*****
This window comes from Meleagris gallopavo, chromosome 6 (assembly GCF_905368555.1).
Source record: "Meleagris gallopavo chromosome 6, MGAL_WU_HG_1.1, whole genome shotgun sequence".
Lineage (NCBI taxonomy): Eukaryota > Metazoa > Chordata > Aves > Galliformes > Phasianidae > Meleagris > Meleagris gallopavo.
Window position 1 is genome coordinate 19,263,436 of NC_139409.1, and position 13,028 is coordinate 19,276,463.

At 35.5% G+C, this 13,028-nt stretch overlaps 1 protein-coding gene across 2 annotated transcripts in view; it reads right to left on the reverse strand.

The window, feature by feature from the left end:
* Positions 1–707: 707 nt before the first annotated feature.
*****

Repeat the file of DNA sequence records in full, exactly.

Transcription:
This window comes from Meleagris gallopavo, chromosome 6 (assembly GCF_905368555.1).
Source record: "Meleagris gallopavo chromosome 6, MGAL_WU_HG_1.1, whole genome shotgun sequence".
Lineage (NCBI taxonomy): Eukaryota > Metazoa > Chordata > Aves > Galliformes > Phasianidae > Meleagris > Meleagris gallopavo.
Window position 1 is genome coordinate 19,263,436 of NC_139409.1, and position 13,028 is coordinate 19,276,463.

At 35.5% G+C, this 13,028-nt stretch overlaps 1 protein-coding gene across 2 annotated transcripts in view; it reads right to left on the reverse strand.

The window, feature by feature from the left end:
* Positions 1–707: 707 nt before the first annotated feature.